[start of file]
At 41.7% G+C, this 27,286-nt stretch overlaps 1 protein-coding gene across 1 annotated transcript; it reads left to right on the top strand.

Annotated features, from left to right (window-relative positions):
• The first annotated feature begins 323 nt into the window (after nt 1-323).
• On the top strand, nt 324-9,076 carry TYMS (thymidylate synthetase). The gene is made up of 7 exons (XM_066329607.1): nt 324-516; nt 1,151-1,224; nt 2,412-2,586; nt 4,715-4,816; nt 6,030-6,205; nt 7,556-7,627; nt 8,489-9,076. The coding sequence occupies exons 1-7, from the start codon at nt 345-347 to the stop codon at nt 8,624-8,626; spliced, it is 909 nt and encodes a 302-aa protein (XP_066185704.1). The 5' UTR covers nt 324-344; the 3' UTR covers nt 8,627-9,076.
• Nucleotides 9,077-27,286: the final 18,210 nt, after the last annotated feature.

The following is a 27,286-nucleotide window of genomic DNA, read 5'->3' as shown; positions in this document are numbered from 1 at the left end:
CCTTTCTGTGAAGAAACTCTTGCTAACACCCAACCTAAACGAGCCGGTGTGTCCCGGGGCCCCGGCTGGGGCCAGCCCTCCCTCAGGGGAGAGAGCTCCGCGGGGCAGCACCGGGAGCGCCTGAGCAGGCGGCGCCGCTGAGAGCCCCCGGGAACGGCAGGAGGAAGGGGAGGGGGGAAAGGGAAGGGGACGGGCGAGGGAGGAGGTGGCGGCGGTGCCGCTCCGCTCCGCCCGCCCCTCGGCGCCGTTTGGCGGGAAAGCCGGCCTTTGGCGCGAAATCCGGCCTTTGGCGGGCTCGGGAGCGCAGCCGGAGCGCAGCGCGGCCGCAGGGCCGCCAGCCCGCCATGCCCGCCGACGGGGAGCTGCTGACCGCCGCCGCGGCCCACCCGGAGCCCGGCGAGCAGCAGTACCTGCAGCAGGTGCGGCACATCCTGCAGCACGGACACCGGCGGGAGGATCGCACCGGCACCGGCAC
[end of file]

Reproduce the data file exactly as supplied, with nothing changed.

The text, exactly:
At 41.7% G+C, this 27,286-nt stretch overlaps 1 protein-coding gene across 1 annotated transcript; it reads left to right on the top strand.

Annotated features, from left to right (window-relative positions):
• The first annotated feature begins 323 nt into the window (after nt 1-323).
• On the top strand, nt 324-9,076 carry TYMS (thymidylate synthetase). The gene is made up of 7 exons (XM_066329607.1): nt 324-516; nt 1,151-1,224; nt 2,412-2,586; nt 4,715-4,816; nt 6,030-6,205; nt 7,556-7,627; nt 8,489-9,076. The coding sequence occupies exons 1-7, from the start codon at nt 345-347 to the stop codon at nt 8,624-8,626; spliced, it is 909 nt and encodes a 302-aa protein (XP_066185704.1). The 5' UTR covers nt 324-344; the 3' UTR covers nt 8,627-9,076.
• Nucleotides 9,077-27,286: the final 18,210 nt, after the last annotated feature.

The following is a 27,286-nucleotide window of genomic DNA, read 5'->3' as shown; positions in this document are numbered from 1 at the left end:
CCTTTCTGTGAAGAAACTCTTGCTAACACCCAACCTAAACGAGCCGGTGTGTCCCGGGGCCCCGGCTGGGGCCAGCCCTCCCTCAGGGGAGAGAGCTCCGCGGGGCAGCACCGGGAGCGCCTGAGCAGGCGGCGCCGCTGAGAGCCCCCGGGAACGGCAGGAGGAAGGGGAGGGGGGAAAGGGAAGGGGACGGGCGAGGGAGGAGGTGGCGGCGGTGCCGCTCCGCTCCGCCCGCCCCTCGGCGCCGTTTGGCGGGAAAGCCGGCCTTTGGCGCGAAATCCGGCCTTTGGCGGGCTCGGGAGCGCAGCCGGAGCGCAGCGCGGCCGCAGGGCCGCCAGCCCGCCATGCCCGCCGACGGGGAGCTGCTGACCGCCGCCGCGGCCCACCCGGAGCCCGGCGAGCAGCAGTACCTGCAGCAGGTGCGGCACATCCTGCAGCACGGACACCGGCGGGAGGATCGCACCGGCACCGGCAC